More evidence has been published to support the argument that a medication’s ability to improve progression-free survival (PFS) says virtually nothing about its affect on a patient’s quality of life (QoL) — in fact, the real question of importance may be whether QoL has improved in concert with any associated extensions to survival.

A new study suggests the link between PFS and QoL is flimsy (correlation coefficient [r] = 0.34; area under the curve [AUC]: 0.72) and that QoL isn’t typically even a measure on the radar of clinical trial researchers. The authors added that only a little more than half (54%) of the 352 phase 3 cancer trials on advanced or metastatic solid tumors published between 2010 and 2015 across 7 prominent journals even included QoL as an end point. Furthermore, of the 190 studies that did include a QoL component, 23% of the papers did not report prespecified QoL outcomes, leaving only 147 studies that fit these criteria. Of the 147 studies, 25%, 19%, and 14% of trials were for lung cancer, gastrointestinal cancer, and breast cancer, respectively.

Although the researchers determined that reporting of QoL outcomes varied substantially by cancer site, primary trial outcome, and trial enrollment, they also found that trials that were positive for the primary end point (either progression-free survival, overall survival [OS], or primary efficacy) were more likely to report QoL outcomes compared with trials that were determined not to be negative (92% vs 64% respectively, P < .001). All of the 10 trials that were found to be linked to a negative QoL were also negative for the primary end point.  

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And, in reality, the estimates for studies reporting a positive QoL may even be conservative. Study coauthor Bishal Gyawali, MD, PhD, Brigham and Women’s Hospital, Boston, Massachusetts, wrote in an email to Cancer Therapy Advisor that “given positive publication bias, our findings might overestimate the percentage of trials that actually improve QoL in practice.”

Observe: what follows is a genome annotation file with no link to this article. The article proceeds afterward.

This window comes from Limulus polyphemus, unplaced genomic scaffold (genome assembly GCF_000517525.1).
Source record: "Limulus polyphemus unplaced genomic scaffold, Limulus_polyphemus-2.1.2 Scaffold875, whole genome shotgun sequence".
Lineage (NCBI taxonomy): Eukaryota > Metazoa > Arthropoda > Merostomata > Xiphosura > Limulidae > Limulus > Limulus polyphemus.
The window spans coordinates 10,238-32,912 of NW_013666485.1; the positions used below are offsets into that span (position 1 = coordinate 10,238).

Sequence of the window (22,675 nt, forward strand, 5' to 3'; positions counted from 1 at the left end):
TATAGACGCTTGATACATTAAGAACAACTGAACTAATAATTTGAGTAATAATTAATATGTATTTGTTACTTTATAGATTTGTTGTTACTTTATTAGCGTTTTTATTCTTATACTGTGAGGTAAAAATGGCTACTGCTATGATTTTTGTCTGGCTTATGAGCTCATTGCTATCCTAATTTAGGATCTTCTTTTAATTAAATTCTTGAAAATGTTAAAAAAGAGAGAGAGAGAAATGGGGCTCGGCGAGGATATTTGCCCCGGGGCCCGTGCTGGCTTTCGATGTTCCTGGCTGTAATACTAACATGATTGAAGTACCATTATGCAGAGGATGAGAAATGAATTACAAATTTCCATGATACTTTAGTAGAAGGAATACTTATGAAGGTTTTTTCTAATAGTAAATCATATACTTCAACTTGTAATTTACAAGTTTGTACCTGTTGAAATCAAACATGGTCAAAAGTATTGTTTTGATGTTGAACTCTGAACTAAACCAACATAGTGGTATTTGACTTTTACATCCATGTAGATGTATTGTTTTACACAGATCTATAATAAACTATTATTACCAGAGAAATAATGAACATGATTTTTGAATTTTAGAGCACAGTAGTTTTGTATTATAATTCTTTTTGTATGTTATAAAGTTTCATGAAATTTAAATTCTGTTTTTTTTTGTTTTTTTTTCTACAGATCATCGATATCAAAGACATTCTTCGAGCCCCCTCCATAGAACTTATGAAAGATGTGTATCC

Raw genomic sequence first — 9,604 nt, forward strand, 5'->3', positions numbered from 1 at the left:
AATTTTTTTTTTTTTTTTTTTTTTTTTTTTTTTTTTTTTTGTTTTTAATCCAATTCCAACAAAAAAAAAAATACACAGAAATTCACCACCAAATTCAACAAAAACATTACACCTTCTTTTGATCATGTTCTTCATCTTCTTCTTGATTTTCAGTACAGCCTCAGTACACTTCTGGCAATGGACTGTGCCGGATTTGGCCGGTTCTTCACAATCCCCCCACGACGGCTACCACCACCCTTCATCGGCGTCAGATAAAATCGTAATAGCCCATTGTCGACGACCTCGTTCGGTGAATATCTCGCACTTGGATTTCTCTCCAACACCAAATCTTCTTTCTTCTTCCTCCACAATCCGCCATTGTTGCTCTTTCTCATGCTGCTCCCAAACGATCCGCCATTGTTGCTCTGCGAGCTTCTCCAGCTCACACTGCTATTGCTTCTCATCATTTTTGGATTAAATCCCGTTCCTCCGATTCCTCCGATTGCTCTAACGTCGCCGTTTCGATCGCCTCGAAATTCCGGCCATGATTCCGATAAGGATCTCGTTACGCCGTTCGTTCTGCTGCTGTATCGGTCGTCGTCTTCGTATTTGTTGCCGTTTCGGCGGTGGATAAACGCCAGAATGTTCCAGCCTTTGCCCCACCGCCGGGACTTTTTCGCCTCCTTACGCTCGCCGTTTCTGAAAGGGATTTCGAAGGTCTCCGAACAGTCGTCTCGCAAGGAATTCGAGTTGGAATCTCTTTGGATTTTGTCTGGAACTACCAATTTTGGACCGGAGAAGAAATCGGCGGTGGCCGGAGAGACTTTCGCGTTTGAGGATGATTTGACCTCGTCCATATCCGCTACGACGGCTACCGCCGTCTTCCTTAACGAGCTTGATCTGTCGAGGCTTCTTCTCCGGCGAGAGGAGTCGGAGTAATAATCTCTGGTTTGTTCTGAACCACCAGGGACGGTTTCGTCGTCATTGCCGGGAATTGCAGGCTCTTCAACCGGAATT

The authors suggested that perhaps medical journals should require the reporting of QoL data for an article to be considered for publication — as a measure to show objectively that QoL has actually improved following administration of a drug. They said that this kind of approach worked for clinical trial registration, which improved appreciably after journals demanded that trials be registered.

“This change can be easily brought on by 2 key players: the regulatory agencies and the journals,” Dr Gyawali said. “If the regulatory agencies demand that the drug that fail OS must show improvement in QoL for approval, this change can happen immediately,” he added.

In summary, the authors said their “findings suggest that patients’ quality of life must be directly measured and cannot be assumed from PFS or surrogate end points alone […] Understanding the affect on quality of life is also paramount for treatments whose effect on OS may not be considered clinically meaningful or in cancers for which PFS is a poor surrogate of OS.”

In a separate but related article that was recently published, Dr Gyawali argued that a general lack of harms reporting in studies — as well as the use of vague and subjective terms to describe these harms — could be better addressed if QoL data were also collected for every study.2 He and colleagues reasoned that this type of QoL reporting could be a way to circumvent the spin that sometimes accompanies the reporting of negative outcomes and events in medical journals.


  1. Hwang TJ, Gyawali B. Association between progression-free survival and patients’ quality of life in cancer clinical trials [published online October 29, 2018]. Int J Cancer. doi: 10.1002/ijc.31957
  2. Gyawali B, Shimokata T, Honda K, Ando Y. Reporting harms more transparently in trials of cancer drugs [published online November 1, 2018]. BMJ. 2018;363:k4383. doi: 10.1136/bmj.k4383